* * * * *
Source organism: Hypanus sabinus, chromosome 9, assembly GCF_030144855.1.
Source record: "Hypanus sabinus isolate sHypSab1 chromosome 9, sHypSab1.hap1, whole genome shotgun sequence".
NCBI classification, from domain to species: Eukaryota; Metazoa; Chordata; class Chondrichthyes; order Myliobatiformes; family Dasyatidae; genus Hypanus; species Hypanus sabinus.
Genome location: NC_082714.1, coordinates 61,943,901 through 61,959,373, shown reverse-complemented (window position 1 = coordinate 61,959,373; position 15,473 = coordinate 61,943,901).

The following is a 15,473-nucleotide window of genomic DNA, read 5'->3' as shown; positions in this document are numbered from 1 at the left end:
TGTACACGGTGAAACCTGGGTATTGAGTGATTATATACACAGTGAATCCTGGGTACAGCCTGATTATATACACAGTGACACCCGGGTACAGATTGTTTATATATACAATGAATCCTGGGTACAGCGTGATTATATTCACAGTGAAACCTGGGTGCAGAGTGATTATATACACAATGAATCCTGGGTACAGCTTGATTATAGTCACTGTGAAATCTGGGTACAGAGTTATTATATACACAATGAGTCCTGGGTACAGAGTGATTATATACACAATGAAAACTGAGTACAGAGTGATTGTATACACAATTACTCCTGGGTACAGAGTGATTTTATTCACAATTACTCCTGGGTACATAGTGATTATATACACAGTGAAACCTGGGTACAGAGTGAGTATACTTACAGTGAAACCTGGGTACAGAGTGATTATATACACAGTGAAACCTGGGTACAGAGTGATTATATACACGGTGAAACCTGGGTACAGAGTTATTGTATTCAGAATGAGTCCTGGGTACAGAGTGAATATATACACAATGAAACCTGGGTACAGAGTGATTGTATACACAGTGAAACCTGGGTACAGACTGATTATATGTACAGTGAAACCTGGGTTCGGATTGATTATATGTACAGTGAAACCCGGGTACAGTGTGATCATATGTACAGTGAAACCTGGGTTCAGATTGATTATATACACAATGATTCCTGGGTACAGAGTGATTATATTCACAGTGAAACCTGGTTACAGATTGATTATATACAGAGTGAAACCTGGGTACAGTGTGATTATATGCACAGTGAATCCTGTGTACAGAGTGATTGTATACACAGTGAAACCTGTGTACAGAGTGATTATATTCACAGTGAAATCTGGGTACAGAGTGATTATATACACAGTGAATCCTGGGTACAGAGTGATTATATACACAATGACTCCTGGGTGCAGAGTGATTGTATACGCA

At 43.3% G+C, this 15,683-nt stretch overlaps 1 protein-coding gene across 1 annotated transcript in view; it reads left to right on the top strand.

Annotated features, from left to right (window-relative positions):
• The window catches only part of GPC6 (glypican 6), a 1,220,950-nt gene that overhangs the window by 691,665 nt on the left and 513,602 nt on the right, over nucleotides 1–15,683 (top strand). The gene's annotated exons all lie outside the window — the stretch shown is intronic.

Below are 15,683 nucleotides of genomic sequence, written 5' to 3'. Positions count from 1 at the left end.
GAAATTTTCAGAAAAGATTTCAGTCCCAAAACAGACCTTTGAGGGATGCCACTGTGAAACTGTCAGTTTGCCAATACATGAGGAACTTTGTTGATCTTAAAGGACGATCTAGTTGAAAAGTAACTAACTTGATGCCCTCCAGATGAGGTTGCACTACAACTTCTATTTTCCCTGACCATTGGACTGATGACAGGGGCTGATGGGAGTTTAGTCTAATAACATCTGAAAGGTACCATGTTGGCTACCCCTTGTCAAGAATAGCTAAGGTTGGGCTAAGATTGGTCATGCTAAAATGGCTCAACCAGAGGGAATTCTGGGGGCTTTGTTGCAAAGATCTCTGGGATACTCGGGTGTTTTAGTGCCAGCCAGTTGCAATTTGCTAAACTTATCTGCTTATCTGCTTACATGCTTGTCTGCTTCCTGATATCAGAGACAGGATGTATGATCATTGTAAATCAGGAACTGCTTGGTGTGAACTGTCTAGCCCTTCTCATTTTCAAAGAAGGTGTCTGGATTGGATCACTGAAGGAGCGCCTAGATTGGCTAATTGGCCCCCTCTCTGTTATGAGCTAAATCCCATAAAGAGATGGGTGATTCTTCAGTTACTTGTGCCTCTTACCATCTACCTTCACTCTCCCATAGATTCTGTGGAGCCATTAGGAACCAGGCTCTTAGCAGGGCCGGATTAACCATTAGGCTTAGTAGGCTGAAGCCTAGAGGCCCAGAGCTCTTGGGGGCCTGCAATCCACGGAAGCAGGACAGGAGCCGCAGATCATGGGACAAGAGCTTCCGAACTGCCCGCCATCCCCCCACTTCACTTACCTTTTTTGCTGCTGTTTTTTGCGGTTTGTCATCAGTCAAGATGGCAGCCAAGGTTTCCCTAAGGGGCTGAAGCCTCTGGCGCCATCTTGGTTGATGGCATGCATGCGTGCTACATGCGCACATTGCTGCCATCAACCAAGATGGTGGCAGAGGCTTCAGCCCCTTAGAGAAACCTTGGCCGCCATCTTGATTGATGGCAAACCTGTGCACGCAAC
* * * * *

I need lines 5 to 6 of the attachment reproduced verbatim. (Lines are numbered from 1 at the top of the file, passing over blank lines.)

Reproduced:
The following is a 15,473-nucleotide window of genomic DNA, read 5'->3' as shown; positions in this document are numbered from 1 at the left end:
TGTACACGGTGAAACCTGGGTATTGAGTGATTATATACACAGTGAATCCTGGGTACAGCCTGATTATATACACAGTGACACCCGGGTACAGATTGTTTATATATACAATGAATCCTGGGTACAGCGTGATTATATTCACAGTGAAACCTGGGTGCAGAGTGATTATATACACAATGAATCCTGGGTACAGCTTGATTATAGTCACTGTGAAATCTGGGTACAGAGTTATTATATACACAATGAGTCCTGGGTACAGAGTGATTATATACACAATGAAAACTGAGTACAGAGTGATTGTATACACAATTACTCCTGGGTACAGAGTGATTTTATTCACAATTACTCCTGGGTACATAGTGATTATATACACAGTGAAACCTGGGTACAGAGTGAGTATACTTACAGTGAAACCTGGGTACAGAGTGATTATATACACAGTGAAACCTGGGTACAGAGTGATTATATACACGGTGAAACCTGGGTACAGAGTTATTGTATTCAGAATGAGTCCTGGGTACAGAGTGAATATATACACAATGAAACCTGGGTACAGAGTGATTGTATACACAGTGAAACCTGGGTACAGACTGATTATATGTACAGTGAAACCTGGGTTCGGATTGATTATATGTACAGTGAAACCCGGGTACAGTGTGATCATATGTACAGTGAAACCTGGGTTCAGATTGATTATATACACAATGATTCCTGGGTACAGAGTGATTATATTCACAGTGAAACCTGGTTACAGATTGATTATATACAGAGTGAAACCTGGGTACAGTGTGATTATATGCACAGTGAATCCTGTGTACAGAGTGATTGTATACACAGTGAAACCTGTGTACAGAGTGATTATATTCACAGTGAAATCTGGGTACAGAGTGATTATATACACAGTGAATCCTGGGTACAGAGTGATTATATACACAATGACTCCTGGGTGCAGAGTGATTGTATACGCA